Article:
While India mourns the loss of Om Puri, a stalwart in the field of acting, one of his old friends and directors, Shyam Benegal reminisces the days of Arohan, Susman and the famous television series, Bharat Ek Khoj.
“He was a friend, faithful and just to me but Brutus said he was ambitious and Brutus is an honourable man,” goes the famous speech by Antony in Shakespeare’s tragedy, ‘Julius Caesar’. Shyam Benegal was talking about his professional association and friendship with Om Puri, wherein moments of accomplishment and regrets filled in the space. He was cherishing the time they spent on sessions that folded creativity, innocence, and comradeship in a quest to take India to a different level of international recognition, at least in the field of cinema. So, after all, the obituary pieces that you have read about Puri, here is a piece of life, from the desk of one of his very early directors.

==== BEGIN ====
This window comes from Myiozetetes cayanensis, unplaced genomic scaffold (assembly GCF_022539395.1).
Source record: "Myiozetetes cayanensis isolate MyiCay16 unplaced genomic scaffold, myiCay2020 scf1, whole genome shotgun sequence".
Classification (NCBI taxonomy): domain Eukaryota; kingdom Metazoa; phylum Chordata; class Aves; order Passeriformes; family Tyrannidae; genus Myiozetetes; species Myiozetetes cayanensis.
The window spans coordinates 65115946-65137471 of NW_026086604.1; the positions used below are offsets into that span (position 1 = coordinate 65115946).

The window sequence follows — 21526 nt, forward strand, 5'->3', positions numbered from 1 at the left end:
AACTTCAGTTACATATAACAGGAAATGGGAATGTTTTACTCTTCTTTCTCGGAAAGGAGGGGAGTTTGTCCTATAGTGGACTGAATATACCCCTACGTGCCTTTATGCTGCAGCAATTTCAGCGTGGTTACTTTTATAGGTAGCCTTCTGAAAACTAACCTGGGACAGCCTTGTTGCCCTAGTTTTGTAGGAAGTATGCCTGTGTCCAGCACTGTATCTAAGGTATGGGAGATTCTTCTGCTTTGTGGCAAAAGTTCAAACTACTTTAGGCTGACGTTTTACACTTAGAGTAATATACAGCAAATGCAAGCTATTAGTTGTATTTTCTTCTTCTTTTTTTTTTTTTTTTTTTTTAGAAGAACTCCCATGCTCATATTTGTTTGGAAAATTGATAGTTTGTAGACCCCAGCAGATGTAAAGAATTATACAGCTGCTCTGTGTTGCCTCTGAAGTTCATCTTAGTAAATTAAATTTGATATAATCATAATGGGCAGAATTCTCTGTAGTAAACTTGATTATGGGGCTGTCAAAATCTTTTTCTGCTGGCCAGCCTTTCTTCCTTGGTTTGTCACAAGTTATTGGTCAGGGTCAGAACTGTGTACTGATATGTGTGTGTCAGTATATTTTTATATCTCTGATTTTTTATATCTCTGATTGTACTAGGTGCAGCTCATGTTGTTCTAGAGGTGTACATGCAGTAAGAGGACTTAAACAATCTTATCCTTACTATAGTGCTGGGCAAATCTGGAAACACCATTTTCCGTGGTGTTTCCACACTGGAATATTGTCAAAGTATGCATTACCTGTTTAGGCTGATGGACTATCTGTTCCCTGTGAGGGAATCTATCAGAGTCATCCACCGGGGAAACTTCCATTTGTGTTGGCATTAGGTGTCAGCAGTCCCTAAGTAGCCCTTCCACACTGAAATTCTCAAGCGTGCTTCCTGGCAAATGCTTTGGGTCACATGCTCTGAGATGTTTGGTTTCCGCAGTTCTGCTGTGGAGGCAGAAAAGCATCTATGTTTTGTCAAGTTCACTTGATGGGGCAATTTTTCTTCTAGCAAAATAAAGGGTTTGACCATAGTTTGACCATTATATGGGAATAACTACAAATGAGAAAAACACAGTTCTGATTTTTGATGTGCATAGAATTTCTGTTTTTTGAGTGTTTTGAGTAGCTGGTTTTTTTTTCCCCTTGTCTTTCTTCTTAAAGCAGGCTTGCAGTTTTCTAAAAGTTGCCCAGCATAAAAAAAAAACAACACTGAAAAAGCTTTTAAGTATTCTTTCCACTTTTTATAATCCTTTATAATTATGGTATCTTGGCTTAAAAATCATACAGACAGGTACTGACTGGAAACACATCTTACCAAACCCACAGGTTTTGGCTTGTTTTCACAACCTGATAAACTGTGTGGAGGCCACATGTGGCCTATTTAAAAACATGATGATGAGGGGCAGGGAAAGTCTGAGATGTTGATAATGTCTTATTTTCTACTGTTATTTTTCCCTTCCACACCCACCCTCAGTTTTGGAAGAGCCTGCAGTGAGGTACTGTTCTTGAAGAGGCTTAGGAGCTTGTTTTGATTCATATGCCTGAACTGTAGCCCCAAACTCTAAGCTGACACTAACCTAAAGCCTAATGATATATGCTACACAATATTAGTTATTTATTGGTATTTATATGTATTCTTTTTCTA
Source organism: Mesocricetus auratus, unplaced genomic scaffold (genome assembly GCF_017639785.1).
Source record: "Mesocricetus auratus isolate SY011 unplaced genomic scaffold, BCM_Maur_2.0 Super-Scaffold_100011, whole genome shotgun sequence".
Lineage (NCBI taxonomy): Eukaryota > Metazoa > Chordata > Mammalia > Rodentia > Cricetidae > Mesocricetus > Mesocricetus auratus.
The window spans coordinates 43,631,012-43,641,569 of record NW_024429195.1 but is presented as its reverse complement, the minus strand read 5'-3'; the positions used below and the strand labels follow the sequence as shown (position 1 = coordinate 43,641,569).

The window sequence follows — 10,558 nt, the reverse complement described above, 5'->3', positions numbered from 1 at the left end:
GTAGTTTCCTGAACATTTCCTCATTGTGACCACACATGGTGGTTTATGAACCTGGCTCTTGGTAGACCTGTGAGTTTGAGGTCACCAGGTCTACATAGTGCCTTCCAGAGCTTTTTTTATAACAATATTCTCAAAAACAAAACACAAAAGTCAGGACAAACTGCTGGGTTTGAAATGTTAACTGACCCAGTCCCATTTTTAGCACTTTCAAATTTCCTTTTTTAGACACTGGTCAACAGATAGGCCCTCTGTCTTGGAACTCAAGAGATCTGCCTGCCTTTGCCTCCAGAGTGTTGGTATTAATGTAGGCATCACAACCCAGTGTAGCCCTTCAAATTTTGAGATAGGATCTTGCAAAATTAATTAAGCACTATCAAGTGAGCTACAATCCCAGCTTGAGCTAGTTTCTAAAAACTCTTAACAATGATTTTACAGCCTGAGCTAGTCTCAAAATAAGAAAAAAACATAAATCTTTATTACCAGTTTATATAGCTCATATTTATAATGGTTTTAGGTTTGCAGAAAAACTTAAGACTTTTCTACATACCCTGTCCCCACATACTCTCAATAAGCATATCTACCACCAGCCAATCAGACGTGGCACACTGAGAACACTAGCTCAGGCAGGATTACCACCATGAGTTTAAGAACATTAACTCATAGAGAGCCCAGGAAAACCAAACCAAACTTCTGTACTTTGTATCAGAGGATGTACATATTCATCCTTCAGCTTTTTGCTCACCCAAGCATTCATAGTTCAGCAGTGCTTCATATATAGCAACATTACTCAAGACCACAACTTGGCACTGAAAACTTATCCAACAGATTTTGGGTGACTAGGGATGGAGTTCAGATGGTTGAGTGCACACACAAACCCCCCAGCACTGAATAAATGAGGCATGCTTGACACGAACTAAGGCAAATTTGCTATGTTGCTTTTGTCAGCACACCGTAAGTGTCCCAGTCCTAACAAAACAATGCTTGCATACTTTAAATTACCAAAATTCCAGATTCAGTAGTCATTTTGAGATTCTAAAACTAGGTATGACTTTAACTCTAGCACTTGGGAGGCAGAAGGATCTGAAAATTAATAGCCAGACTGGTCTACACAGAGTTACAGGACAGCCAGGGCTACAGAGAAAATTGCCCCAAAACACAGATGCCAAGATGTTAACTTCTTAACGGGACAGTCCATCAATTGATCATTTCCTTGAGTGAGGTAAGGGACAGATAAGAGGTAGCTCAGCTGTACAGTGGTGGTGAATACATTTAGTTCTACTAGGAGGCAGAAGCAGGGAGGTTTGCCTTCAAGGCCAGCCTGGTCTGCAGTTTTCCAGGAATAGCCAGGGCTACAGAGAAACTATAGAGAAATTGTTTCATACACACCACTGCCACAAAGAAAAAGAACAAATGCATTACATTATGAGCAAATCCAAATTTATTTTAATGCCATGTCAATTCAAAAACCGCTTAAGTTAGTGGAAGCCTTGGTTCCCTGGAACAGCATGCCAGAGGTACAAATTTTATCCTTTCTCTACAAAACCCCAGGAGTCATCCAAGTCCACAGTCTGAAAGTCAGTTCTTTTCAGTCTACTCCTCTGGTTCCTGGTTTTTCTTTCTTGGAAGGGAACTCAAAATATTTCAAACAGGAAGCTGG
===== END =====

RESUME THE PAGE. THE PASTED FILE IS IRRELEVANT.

Early days – Bhumika (1976)
Unlike many accomplished directors of their time, there is a strange calmness in Benegal when you are having a conversation on cinema; however, this was different. Whether it was the shock that still persisted or the recollection that sounded a little different from his characteristic voice, one can’t say. Benegal goes back to 1976. “My association with Om Puri starts at the time when he was just about finishing his term at the Film and Television Institute of India (FTII, Pune), way back in 1976. I had made a short film with him at that time and then we made a short documentary in 1979, shooting in Punjab and Haryana,” Benegal almost sounded scripted. “Then we did a series of films together. However, not many will know that during his final days at the FTII, he worked with me in a feature film called ‘Bhumika’ in 1976. He had a very short appearance and most people don’t even know Om was there. He was in a scene of a 1930s film being made within that film. It was a film within a film scene, you know,” he adds.